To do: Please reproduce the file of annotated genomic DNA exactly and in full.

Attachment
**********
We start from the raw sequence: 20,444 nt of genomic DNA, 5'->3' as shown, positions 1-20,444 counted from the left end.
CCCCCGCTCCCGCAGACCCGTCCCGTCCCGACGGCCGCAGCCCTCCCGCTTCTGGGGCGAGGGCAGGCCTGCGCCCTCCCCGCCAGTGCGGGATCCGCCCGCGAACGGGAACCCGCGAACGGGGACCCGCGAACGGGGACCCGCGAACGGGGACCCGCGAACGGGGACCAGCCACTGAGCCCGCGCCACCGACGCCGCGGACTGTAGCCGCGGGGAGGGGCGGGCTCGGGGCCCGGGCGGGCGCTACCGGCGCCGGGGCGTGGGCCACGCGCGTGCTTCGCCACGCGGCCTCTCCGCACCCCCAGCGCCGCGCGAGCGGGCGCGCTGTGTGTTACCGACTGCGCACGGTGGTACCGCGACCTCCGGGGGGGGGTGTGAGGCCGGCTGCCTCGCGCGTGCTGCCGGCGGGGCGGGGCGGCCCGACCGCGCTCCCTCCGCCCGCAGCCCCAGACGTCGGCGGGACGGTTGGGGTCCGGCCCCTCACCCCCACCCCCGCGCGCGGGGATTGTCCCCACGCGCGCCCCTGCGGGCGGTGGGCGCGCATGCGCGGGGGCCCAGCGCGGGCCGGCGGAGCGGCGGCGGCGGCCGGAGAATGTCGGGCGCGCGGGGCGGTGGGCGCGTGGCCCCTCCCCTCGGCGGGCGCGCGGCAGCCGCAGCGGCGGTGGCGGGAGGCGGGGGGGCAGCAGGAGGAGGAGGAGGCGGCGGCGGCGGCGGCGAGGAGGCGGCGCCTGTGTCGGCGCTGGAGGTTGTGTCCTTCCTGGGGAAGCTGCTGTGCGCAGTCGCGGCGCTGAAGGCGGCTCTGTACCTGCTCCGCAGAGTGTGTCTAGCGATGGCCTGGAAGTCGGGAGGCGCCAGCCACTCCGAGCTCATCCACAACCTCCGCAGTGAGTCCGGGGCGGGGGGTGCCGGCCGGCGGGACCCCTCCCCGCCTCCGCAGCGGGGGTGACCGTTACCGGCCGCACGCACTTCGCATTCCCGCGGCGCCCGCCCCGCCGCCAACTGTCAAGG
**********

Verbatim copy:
We start from the raw sequence: 20,444 nt of genomic DNA, 5'->3' as shown, positions 1-20,444 counted from the left end.
CCCCCGCTCCCGCAGACCCGTCCCGTCCCGACGGCCGCAGCCCTCCCGCTTCTGGGGCGAGGGCAGGCCTGCGCCCTCCCCGCCAGTGCGGGATCCGCCCGCGAACGGGAACCCGCGAACGGGGACCCGCGAACGGGGACCCGCGAACGGGGACCCGCGAACGGGGACCAGCCACTGAGCCCGCGCCACCGACGCCGCGGACTGTAGCCGCGGGGAGGGGCGGGCTCGGGGCCCGGGCGGGCGCTACCGGCGCCGGGGCGTGGGCCACGCGCGTGCTTCGCCACGCGGCCTCTCCGCACCCCCAGCGCCGCGCGAGCGGGCGCGCTGTGTGTTACCGACTGCGCACGGTGGTACCGCGACCTCCGGGGGGGGGTGTGAGGCCGGCTGCCTCGCGCGTGCTGCCGGCGGGGCGGGGCGGCCCGACCGCGCTCCCTCCGCCCGCAGCCCCAGACGTCGGCGGGACGGTTGGGGTCCGGCCCCTCACCCCCACCCCCGCGCGCGGGGATTGTCCCCACGCGCGCCCCTGCGGGCGGTGGGCGCGCATGCGCGGGGGCCCAGCGCGGGCCGGCGGAGCGGCGGCGGCGGCCGGAGAATGTCGGGCGCGCGGGGCGGTGGGCGCGTGGCCCCTCCCCTCGGCGGGCGCGCGGCAGCCGCAGCGGCGGTGGCGGGAGGCGGGGGGGCAGCAGGAGGAGGAGGAGGCGGCGGCGGCGGCGGCGAGGAGGCGGCGCCTGTGTCGGCGCTGGAGGTTGTGTCCTTCCTGGGGAAGCTGCTGTGCGCAGTCGCGGCGCTGAAGGCGGCTCTGTACCTGCTCCGCAGAGTGTGTCTAGCGATGGCCTGGAAGTCGGGAGGCGCCAGCCACTCCGAGCTCATCCACAACCTCCGCAGTGAGTCCGGGGCGGGGGGTGCCGGCCGGCGGGACCCCTCCCCGCCTCCGCAGCGGGGGTGACCGTTACCGGCCGCACGCACTTCGCATTCCCGCGGCGCCCGCCCCGCCGCCAACTGTCAAGG